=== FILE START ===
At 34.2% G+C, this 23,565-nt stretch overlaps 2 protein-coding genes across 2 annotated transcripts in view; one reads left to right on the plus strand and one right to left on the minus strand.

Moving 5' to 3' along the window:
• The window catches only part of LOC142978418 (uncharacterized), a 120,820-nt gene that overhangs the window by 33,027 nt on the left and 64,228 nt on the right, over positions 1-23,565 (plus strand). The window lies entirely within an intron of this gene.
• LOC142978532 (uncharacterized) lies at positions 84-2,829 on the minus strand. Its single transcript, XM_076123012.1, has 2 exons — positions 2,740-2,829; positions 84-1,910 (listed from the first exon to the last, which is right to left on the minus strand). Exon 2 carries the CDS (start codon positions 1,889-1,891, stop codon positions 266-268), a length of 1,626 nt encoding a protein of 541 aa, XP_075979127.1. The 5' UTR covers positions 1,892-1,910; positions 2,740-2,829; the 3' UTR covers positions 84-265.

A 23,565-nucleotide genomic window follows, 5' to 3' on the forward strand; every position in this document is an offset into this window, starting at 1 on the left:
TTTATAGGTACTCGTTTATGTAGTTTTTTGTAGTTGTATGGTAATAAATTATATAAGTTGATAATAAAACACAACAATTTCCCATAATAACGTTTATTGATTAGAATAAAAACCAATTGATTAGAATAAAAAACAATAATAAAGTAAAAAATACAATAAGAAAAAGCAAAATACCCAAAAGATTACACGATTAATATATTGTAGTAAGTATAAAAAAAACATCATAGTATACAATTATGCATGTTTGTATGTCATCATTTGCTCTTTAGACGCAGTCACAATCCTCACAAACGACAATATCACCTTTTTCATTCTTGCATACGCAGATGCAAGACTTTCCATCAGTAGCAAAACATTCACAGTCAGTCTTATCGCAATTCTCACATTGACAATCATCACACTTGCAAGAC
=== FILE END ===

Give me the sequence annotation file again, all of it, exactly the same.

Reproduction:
At 34.2% G+C, this 23,565-nt stretch overlaps 2 protein-coding genes across 2 annotated transcripts in view; one reads left to right on the plus strand and one right to left on the minus strand.

Moving 5' to 3' along the window:
• The window catches only part of LOC142978418 (uncharacterized), a 120,820-nt gene that overhangs the window by 33,027 nt on the left and 64,228 nt on the right, over positions 1-23,565 (plus strand). The window lies entirely within an intron of this gene.
• LOC142978532 (uncharacterized) lies at positions 84-2,829 on the minus strand. Its single transcript, XM_076123012.1, has 2 exons — positions 2,740-2,829; positions 84-1,910 (listed from the first exon to the last, which is right to left on the minus strand). Exon 2 carries the CDS (start codon positions 1,889-1,891, stop codon positions 266-268), a length of 1,626 nt encoding a protein of 541 aa, XP_075979127.1. The 5' UTR covers positions 1,892-1,910; positions 2,740-2,829; the 3' UTR covers positions 84-265.

A 23,565-nucleotide genomic window follows, 5' to 3' on the forward strand; every position in this document is an offset into this window, starting at 1 on the left:
TTTATAGGTACTCGTTTATGTAGTTTTTTGTAGTTGTATGGTAATAAATTATATAAGTTGATAATAAAACACAACAATTTCCCATAATAACGTTTATTGATTAGAATAAAAACCAATTGATTAGAATAAAAAACAATAATAAAGTAAAAAATACAATAAGAAAAAGCAAAATACCCAAAAGATTACACGATTAATATATTGTAGTAAGTATAAAAAAAACATCATAGTATACAATTATGCATGTTTGTATGTCATCATTTGCTCTTTAGACGCAGTCACAATCCTCACAAACGACAATATCACCTTTTTCATTCTTGCATACGCAGATGCAAGACTTTCCATCAGTAGCAAAACATTCACAGTCAGTCTTATCGCAATTCTCACATTGACAATCATCACACTTGCAAGAC